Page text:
Wednesday, June 8, 2011
Merchant win over banks on debit card fees not so clear for consumers
WASHINGTON — Merchants triumphed over bankers in a battle for billions Wednesday as the Senate voted to let the Federal Reserve curb the fees that stores pay financial institutions when a customer swipes a debit card. It was murkier, however, whether the nation’s consumers were winners or losers.
As a result of the roll call, the Fed will be allowed to issue final rules on July 21 trimming the average 44 cents that banks charge for each debit card transaction. That fee, typically 1 to 2 percent of each purchase, produces $16 billion in annual revenue for banks and credit card companies, the Fed estimates.
The central bank has proposed capping the so-called interchange fee at 12 cents, though the final plan could change slightly.
Frank Keating, president and chief executive officer of the American Bankers Association said the ABA "along with the thousands of community banks we represent, is deeply disappointed with the outcome of today’s Senate vote."
American consumers will now have to pay more for basic banking services and community banks also will suffer, he said. "They will see a reduction in a key source of revenue that allows them to offer low-cost banking services to everyday consumers and supports lending and fraud protection measures. Key banking regulators have unequivocally stated that small banks will be harmed by the underlying Durbin amendment. It is simply unconscionable that the Senate would not act to protect community banks from this destructive effect," Keating said.
Victorious merchants said the lowered fees should let them drop prices, banks said they could be forced to boost charges for things like checking accounts to make up for lost earnings and each side challenged the other’s claims.
Consumer groups were not a united front, either: While the consumer group U.S. PIRG said consumers would benefit, the Consumer Federation of America took no formal stance but said it was concerned about what both industries might do.
Travis B. Plunkett, the consumer federation’s legislative director, said the amount of savings that stores pass on to consumers would depend on how competitive their markets are. He said he also worried that the Fed’s current proposal might be too restrictive, which might tempt banks to “use that as an excuse to increase charges on customers they value the least, low- to moderate-income customers.”
In Wednesday’s vote, senators trying to thwart the Fed’s rules needed 60 votes to prevail but fell six votes short, 54-45. That delivered a victory for Sen. Richard Durbin, D-Ill., the Senate’s No. 2 Democrat, who muscled the provision into last year’s financial overhaul law requiring the Fed’s action.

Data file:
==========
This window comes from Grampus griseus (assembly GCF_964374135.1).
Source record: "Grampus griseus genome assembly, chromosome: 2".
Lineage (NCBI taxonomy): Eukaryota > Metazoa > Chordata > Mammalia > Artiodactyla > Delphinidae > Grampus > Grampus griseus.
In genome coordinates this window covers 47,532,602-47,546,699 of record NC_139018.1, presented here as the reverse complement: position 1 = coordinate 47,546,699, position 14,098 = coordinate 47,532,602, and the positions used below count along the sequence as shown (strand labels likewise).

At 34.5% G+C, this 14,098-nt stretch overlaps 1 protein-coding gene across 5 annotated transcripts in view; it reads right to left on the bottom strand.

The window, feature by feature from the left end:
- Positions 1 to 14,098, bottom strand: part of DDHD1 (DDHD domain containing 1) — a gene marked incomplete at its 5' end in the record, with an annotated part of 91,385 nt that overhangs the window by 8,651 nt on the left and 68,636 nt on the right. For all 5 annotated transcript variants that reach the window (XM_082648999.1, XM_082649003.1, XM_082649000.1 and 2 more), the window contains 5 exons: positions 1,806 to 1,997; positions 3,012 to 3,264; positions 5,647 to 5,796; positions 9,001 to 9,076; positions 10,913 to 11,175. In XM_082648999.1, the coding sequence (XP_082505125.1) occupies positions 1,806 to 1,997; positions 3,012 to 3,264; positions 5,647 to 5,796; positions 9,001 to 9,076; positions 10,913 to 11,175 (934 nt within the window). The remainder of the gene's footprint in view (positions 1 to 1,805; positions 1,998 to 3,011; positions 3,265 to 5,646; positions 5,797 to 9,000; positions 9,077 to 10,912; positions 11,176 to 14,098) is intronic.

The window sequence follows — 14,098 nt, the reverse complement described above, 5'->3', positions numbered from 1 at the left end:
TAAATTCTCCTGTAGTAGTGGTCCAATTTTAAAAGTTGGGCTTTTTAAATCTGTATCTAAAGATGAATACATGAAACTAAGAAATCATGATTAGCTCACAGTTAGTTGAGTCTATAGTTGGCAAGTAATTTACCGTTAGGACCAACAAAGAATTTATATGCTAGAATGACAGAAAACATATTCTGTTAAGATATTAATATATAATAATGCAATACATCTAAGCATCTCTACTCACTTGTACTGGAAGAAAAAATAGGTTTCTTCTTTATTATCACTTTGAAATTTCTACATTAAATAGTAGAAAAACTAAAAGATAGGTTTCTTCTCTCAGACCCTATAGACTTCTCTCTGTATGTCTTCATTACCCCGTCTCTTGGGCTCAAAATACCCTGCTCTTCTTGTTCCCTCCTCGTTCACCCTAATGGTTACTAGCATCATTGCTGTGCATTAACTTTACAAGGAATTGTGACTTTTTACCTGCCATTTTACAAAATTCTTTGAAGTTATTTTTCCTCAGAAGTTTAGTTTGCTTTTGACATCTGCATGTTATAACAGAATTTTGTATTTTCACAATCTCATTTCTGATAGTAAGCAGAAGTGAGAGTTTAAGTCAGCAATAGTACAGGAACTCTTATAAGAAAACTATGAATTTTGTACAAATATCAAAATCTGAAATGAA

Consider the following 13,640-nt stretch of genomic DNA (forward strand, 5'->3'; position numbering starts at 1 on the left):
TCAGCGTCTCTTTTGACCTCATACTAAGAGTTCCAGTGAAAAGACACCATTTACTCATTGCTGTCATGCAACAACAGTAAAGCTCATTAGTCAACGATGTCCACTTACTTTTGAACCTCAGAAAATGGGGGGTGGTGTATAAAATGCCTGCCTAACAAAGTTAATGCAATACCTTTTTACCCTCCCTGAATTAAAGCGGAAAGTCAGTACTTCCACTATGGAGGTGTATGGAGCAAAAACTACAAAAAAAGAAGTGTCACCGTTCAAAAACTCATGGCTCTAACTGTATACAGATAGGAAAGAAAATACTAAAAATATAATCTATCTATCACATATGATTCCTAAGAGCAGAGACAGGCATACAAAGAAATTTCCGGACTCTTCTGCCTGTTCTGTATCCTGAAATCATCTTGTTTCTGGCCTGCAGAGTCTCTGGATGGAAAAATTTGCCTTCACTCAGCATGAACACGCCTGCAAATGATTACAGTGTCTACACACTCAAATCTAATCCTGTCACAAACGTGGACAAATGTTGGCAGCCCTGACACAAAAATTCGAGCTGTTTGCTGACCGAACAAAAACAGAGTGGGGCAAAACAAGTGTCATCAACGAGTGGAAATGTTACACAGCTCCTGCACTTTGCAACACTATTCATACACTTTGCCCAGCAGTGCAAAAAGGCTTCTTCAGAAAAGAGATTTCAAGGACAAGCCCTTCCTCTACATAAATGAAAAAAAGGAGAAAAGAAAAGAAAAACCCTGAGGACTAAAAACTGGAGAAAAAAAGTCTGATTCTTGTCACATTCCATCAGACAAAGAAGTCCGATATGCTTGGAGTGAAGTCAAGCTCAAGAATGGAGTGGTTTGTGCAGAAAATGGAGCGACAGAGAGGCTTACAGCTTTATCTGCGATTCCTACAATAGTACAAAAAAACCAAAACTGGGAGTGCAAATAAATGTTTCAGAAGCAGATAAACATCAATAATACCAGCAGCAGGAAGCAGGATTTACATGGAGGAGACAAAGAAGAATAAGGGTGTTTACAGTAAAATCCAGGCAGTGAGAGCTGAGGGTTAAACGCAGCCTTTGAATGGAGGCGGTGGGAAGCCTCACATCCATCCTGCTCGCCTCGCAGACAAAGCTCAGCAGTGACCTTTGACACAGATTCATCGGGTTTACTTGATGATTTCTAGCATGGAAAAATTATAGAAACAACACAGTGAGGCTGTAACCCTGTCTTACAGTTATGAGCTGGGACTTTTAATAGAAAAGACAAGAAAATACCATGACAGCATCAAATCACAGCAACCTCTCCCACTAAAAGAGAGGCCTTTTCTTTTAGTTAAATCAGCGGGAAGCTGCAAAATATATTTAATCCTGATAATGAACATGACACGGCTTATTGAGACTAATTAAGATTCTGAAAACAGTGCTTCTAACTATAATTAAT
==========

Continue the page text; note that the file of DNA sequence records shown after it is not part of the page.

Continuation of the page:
Wednesday’s roll call shot down a proposal by Sens. Jon Tester, D-Mont., and Bob Corker, R-Tenn., that would have delayed the Fed rule for a year. In the meantime, the Fed and three other agencies would have studied whether the Fed’s current proposal is fair and rewritten it if at least two agencies decided it wasn’t.
Edmund Mierzwinski, consumer program director for US PIRG, which represents state public interest research groups, said some banks might curtail the rewards programs that many attach to their debit cards, such as awarding cash back or airline miles. But he said checking account fees would not rise.
“There will be competition,” Mierzwinski said. “Banks will be forced to come up with innovative ways to lower costs in their card networks.”
Camden R. Fine, president of the Independent Community Bankers of America, challenged that, saying the Senate vote would mean that “consumers of lower socio-economic status will get hammered” because bank fees would rise.
“Where do people think banks get the money to subsidize these products” like free checking accounts, he said. He also challenged assertions that stores would pass the savings from lower fees to customers.
“Does anybody not smoking dope believe merchants will pass some big windfall to consumers?” he said, adding later, “I mean, what are they going to cut prices by, a penny?”
Merchants, however, argue that they will be forced to lower prices to reflect the curbed debit card fees.
“The retail industry is the most competitive business environment going today,” said Brian Dodge, spokesman for the Retail Industry Leaders Association, which represents many large merchants like Target and Home Depot. “There is no doubt competition would drive any interchange savings out of the system, which would be reflected by lower prices.”
Affirming that was Dennis Lane, who has owned a 7-Eleven store in Quincy, Mass., for 37 years. He said he pays $7,000 to $10,000 annually in credit card swipe fees.
“Whenever I can reduce my cost of doing business, any responsible retailer reduces costs to the consumer,” he said. He also said those savings could allow him to hire summer workers.
On the other hand, the head of a credit union in Mountain Home, Idaho, said slashing debit cards fees would have a huge cost for his business.
Curt Perry, president of Pioneer Federal Credit Union, says cutting the fee to 12 cents per swipe would cost him $780,000 a year. The new fee system would not take into account such expenses as covering fraud, which he said cost him $170,000 last year, leaving him considering options like charging a fee for debit cards or checking accounts.
“We’d have to pass that on, we’d need to generate that revenue from somewhere,” he said.